The Minister of Police Māteni Tapueluelu said he would put a hold to Police Commissioner Steve Caldwell’s pay today (Monday, March 26) if the Privy Council approves a recommendation from its committee to extend his contract.
It is expected the king would make its final decision today.
As Kaniva News reported, the Privy Council’s Judicial Appointment and Discipline Panel has extended the Police Commissioner’s contract.
But the extension depends on the king’s approval.
The Minister of Police claimed he had the power to withhold the commissioner’s pay under Clause 51 of Tonga’s constitution.
The move could trigger an action to resolve two apparently contradictory laws.
One law gives the king the power to appoint the Police Commissioner and another gives cabinet ministers power to pay the government commissioners and civil servants.
The move could also be seen as the final attempt by Minister of Police in his fights to dismiss Caldwell.
Caldwell’s contract will end next month.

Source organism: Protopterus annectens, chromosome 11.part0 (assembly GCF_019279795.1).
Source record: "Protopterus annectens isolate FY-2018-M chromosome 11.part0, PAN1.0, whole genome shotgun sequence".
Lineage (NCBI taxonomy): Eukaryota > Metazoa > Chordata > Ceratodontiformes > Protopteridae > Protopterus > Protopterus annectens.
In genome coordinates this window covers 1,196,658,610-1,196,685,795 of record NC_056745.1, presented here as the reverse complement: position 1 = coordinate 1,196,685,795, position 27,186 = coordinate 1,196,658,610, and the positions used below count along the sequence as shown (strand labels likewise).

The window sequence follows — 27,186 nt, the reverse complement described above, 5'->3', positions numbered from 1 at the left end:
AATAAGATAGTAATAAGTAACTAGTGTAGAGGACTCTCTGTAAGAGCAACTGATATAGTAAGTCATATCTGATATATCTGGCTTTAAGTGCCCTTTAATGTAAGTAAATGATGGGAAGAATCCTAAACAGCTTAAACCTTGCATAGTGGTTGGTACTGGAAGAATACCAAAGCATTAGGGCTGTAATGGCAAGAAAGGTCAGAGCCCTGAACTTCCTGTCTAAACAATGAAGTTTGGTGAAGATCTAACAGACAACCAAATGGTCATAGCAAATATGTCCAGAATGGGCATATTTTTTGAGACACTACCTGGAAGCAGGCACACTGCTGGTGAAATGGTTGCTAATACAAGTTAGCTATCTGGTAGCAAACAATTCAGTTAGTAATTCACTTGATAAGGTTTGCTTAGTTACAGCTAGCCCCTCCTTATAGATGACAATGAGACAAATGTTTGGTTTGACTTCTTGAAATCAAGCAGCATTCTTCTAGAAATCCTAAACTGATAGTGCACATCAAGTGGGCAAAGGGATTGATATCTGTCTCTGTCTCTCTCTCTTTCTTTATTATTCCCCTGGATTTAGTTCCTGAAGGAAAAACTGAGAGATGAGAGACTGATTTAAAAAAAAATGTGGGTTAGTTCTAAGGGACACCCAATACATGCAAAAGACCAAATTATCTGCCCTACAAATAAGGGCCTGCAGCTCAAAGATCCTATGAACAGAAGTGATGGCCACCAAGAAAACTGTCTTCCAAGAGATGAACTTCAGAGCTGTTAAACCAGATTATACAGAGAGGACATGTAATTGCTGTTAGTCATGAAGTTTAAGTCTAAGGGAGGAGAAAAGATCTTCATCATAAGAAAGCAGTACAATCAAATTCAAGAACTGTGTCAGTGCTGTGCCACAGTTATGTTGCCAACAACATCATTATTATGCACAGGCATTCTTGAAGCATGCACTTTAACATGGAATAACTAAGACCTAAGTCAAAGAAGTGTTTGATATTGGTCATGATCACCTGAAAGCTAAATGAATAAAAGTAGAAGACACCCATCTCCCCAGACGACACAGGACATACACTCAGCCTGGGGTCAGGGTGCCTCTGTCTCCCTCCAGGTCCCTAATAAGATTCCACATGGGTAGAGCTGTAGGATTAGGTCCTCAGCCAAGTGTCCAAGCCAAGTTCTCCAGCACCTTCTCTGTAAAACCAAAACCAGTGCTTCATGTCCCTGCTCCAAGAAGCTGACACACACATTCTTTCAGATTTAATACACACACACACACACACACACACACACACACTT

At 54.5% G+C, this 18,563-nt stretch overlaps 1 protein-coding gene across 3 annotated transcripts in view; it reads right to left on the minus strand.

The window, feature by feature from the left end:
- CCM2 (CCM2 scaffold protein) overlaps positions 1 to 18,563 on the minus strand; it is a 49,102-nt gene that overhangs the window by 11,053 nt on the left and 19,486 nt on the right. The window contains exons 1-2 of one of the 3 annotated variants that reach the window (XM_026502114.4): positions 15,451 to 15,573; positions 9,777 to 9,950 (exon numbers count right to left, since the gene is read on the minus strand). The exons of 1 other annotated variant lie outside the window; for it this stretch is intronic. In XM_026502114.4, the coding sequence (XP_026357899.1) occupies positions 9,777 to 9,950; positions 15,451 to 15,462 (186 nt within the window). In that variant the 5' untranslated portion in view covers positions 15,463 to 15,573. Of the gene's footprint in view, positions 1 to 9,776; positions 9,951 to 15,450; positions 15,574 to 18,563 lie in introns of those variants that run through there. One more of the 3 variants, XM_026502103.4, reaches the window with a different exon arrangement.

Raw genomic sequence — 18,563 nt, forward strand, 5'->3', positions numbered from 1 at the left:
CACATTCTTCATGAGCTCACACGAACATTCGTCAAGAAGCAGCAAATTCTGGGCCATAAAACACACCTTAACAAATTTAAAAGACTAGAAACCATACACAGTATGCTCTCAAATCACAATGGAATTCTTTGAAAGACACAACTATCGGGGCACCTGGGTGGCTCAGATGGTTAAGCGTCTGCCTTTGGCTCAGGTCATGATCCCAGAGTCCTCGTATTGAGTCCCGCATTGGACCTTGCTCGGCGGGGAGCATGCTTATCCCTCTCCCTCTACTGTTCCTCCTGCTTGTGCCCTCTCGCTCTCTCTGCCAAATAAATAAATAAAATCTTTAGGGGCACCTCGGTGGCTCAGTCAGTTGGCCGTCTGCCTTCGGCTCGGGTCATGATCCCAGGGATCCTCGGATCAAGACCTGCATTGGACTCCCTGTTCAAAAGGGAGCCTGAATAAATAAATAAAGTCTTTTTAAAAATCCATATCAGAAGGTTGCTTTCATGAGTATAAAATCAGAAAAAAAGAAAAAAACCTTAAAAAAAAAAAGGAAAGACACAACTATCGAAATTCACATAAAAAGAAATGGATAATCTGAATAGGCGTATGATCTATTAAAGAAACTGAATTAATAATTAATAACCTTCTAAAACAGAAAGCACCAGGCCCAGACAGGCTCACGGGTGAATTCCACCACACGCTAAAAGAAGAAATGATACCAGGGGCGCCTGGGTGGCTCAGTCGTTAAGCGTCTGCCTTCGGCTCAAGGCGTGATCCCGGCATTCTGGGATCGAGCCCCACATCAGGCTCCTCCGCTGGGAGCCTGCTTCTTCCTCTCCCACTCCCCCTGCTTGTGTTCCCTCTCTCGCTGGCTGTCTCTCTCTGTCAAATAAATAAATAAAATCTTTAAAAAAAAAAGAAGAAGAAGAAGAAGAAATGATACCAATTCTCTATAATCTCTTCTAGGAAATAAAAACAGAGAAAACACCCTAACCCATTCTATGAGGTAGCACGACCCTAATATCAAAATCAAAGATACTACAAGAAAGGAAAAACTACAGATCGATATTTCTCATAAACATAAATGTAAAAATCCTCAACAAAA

The law said the commissioner could hold office for a period, not exceeding three years and is eligible for re-appointment for one further term only.
It also allowed the minister to give a written direction to the commissioner about the overall administration of Tonga Police, policies and priorities of Tonga Police for — the prevention of crime; community safety and public order and general law enforcement issues. But he cannot interfere in any decisions by the commissioner about members of Tonga Police
Tapueluelu told Kaniva News he was not satisfied with Caldwell’s leadership.
As Kaniva News reported earlier, Hon. Tapueluelu, has openly sided with a number of suspended officers protesting about their treatment.
The Police Commissioner’s position is largely funded by New Zealand.
The government told New Zealand Prime Minister Jacinda Ardern in Tonga recently it did not want the Police Commissioner’s contract extended.
Last month a Police spokesman from Caldwell’s office said officers had been suspended for “very good reasons.”
“The Commissioner is confined by what he can say publicly on individual criminal and disciplinary cases currently under investigation,” the spokesperson said.
Tonga’s police force has a troubled history of corruption and abuse.
It also has a history of New Zealand police officers working in Tonga being faced with entrenched opposition from police opposed to attempts to clean up the force.
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